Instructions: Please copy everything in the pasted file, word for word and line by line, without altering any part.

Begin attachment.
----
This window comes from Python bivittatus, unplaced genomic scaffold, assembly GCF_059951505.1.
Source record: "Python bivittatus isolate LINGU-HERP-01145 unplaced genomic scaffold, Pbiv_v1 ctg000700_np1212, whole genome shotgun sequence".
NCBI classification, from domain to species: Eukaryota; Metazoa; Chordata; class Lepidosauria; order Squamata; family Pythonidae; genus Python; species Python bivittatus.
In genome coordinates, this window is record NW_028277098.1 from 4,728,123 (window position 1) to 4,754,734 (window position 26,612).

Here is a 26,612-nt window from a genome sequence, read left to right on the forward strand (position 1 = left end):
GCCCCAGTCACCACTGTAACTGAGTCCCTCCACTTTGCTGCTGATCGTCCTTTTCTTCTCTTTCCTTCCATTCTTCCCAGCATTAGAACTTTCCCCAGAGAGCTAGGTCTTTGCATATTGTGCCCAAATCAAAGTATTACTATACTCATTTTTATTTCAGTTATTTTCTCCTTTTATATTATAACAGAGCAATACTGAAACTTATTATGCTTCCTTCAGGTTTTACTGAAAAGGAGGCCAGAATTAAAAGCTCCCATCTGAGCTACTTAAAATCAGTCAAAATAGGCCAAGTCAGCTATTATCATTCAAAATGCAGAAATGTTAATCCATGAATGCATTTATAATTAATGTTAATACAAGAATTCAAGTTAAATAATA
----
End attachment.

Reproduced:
This window comes from Python bivittatus, unplaced genomic scaffold, assembly GCF_059951505.1.
Source record: "Python bivittatus isolate LINGU-HERP-01145 unplaced genomic scaffold, Pbiv_v1 ctg000700_np1212, whole genome shotgun sequence".
NCBI classification, from domain to species: Eukaryota; Metazoa; Chordata; class Lepidosauria; order Squamata; family Pythonidae; genus Python; species Python bivittatus.
In genome coordinates, this window is record NW_028277098.1 from 4,728,123 (window position 1) to 4,754,734 (window position 26,612).

Here is a 26,612-nt window from a genome sequence, read left to right on the forward strand (position 1 = left end):
GCCCCAGTCACCACTGTAACTGAGTCCCTCCACTTTGCTGCTGATCGTCCTTTTCTTCTCTTTCCTTCCATTCTTCCCAGCATTAGAACTTTCCCCAGAGAGCTAGGTCTTTGCATATTGTGCCCAAATCAAAGTATTACTATACTCATTTTTATTTCAGTTATTTTCTCCTTTTATATTATAACAGAGCAATACTGAAACTTATTATGCTTCCTTCAGGTTTTACTGAAAAGGAGGCCAGAATTAAAAGCTCCCATCTGAGCTACTTAAAATCAGTCAAAATAGGCCAAGTCAGCTATTATCATTCAAAATGCAGAAATGTTAATCCATGAATGCATTTATAATTAATGTTAATACAAGAATTCAAGTTAAATAATA